Write the Docs Newsletter - April 2017

Spring has Sprung!

In the Northern Hemisphere, anyway. In the Southern Hemisphere, Fall has...fallen? Sounds good, let’s go with it!

In both hemispheres, Write the Docs Portland approaches! We’ve announced the presentations and speakers, and you can get your ticket here. We don’t expect to sell out for another couple of weeks, but if you haven’t made plans for May 14-16 yet, the perfect time is soon.


The Art of the Bug Report

First up this month, someone asked the channel for a good example of how to document a bug. The community came through with suggestions for a template that includes:

  • Environment: affected software and versions
  • Summary in narrative form, such as “While testing feature x, I encountered z.”
  • Steps to reproduce the bug
  • Results and impacts, including severity level
  • Workarounds
  • Relevant diagnostics

But how to get that info into release notes? One participant reported his team’s process:

  1. Collect all JIRA issues (especially customer-reported issues)
  2. Filter out internal code issues and QA tests
  3. Rewrite the issue title so it’s easy for readers to scan
  4. Label issues so they’re easy to sort
  5. Use this script to transpose the issues (in JSON format) from JIRA into a DocBook block element for release notes

Documentation Metrics: What to Track and How

An interesting topic was swatted around the #watercooler this month: documentation metrics. Capturing the right information can definitely help us make targeted doc improvements, but the identifying that information – and capturing it – can be a bear. Some of the suggestions that came up included:

  • Using referral links to track which docs people engage with the most and the least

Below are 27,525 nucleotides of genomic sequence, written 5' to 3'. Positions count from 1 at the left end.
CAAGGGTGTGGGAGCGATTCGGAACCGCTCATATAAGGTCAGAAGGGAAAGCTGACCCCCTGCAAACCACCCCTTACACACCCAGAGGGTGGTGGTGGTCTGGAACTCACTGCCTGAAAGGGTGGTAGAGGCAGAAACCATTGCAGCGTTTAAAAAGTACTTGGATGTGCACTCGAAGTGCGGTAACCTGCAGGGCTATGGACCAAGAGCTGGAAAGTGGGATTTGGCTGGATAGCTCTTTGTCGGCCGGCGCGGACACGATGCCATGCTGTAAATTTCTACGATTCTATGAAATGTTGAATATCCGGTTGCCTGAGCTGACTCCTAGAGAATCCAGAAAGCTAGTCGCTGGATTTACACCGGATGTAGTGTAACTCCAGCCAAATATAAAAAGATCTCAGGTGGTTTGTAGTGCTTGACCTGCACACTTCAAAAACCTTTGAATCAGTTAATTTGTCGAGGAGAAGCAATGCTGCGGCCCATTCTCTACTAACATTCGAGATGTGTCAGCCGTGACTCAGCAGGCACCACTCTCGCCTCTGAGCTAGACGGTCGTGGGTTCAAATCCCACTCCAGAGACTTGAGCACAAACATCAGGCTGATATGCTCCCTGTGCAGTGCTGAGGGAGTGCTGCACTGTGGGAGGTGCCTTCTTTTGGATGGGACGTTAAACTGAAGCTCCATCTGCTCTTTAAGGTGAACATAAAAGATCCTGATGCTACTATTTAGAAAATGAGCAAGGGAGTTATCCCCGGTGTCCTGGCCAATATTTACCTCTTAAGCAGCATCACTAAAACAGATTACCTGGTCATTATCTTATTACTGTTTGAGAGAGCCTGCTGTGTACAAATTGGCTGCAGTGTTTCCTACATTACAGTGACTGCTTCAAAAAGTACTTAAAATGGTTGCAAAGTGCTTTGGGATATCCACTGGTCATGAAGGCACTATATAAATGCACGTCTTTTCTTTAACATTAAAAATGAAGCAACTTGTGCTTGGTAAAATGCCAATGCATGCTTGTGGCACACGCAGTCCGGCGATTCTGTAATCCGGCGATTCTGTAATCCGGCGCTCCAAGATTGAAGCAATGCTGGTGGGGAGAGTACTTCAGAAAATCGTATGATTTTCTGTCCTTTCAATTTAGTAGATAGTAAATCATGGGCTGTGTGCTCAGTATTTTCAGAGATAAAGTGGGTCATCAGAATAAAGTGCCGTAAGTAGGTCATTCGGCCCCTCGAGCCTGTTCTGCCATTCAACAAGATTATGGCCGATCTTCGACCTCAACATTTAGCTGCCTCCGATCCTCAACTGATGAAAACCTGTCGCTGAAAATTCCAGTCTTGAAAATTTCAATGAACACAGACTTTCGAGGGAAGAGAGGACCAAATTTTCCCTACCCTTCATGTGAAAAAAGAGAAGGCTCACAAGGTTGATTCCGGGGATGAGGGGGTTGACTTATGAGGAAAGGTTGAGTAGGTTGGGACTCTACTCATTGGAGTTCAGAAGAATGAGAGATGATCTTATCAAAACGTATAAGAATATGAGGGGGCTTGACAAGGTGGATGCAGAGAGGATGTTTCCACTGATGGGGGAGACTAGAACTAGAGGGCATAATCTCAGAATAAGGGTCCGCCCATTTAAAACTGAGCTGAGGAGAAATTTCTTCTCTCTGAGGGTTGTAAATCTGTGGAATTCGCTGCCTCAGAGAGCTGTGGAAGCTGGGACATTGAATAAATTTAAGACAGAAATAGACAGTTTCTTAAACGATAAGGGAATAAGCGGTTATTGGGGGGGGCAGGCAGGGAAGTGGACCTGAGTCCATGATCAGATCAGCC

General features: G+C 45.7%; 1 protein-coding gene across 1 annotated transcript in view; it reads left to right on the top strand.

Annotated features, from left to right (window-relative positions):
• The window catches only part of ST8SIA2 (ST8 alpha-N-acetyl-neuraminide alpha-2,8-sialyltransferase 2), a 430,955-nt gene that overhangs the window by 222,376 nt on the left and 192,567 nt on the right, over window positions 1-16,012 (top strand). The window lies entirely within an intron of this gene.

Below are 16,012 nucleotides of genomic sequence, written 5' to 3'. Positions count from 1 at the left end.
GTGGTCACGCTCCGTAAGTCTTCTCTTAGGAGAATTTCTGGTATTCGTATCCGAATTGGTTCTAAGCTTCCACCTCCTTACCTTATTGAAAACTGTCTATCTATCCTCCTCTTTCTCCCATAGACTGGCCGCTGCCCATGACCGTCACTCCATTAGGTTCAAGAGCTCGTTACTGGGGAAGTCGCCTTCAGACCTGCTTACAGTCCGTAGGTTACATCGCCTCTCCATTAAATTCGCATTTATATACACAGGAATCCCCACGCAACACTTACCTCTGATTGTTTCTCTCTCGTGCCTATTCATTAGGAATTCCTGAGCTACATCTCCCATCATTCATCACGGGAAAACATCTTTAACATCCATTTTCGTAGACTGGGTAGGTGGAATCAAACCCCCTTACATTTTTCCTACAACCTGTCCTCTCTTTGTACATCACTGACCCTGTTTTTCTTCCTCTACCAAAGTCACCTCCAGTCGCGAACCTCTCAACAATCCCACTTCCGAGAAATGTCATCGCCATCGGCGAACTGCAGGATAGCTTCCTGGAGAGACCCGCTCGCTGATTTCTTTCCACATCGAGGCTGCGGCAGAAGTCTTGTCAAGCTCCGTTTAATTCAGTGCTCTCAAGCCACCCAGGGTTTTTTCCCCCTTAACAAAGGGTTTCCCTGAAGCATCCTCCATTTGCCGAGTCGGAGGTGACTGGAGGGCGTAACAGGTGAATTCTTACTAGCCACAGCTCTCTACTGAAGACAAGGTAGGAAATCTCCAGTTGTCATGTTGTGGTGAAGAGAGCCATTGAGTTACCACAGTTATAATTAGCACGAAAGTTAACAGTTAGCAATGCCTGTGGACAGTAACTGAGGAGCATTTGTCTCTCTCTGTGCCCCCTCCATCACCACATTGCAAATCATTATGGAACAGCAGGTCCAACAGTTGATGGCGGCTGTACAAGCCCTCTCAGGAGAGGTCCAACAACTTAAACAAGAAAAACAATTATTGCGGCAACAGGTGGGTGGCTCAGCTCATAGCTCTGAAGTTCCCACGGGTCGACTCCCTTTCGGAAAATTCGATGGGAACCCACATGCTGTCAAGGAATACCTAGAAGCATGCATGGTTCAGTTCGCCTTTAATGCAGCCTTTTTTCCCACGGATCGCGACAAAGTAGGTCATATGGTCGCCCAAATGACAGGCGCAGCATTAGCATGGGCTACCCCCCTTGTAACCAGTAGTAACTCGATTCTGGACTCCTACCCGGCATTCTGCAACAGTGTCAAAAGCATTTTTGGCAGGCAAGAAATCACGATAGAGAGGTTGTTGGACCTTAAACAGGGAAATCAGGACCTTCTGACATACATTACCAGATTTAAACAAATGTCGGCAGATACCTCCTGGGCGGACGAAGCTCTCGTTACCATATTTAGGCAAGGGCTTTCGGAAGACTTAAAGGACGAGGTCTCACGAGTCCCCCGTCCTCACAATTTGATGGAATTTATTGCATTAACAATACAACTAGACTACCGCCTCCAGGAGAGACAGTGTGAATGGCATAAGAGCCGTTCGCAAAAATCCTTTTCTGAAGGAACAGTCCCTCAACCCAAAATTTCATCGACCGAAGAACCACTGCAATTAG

• Tagging support requests to find the most relevant docs
  • Using an analytics platform to identify which search terms are used most (or searched for but not found) and which results are most-clicked
  • Adding :thumbsup: and :thumbsdown: rating options to collect helpfulness ratings from users

For a take on how one support team tracked the relationship between support and content, check out this blog post from Campaign Monitor.


Starter Kit for Command Line Git

Toward the end of the month, a request for an expert to help with learning command line Git resulted in an avalanche of resources. Here’s what folks suggested for learning Git:

Also noted: there’s nothing wrong with using Git in a desktop app or on the web! Folks mentioned SourceTree and Bitbucket as GitHub alternatives.

The advice for those who want to feel more at home using command line Git? Practice, practice, practice–repetition makes perfect.


2017 Stack Overflow Developer Survey

The annual Stack Overflow Developer survey was released this month! https://stackoverflow.com/insights/survey/2017/. Among 2017’s tidbits – which include findings on the most dreaded coding language and the feasibility of sharing an office with a noisy-keyboard-user – more than 80% of respondents said that they use official documentation to learn. That was even higher than the number who used Stack Overflow, who did the survey!


Looking Ahead

Write the Docs Portland is right on the horizon, and Write the Docs Prague isn’t going to be far behind! We’ll be opening the CFP up shortly, so now is a great time to be thinking about a talk you might want to submit! In the meantime, if May (or September) are just too far away to bear, remember you can always check out your nearest meetup, or start one yourself!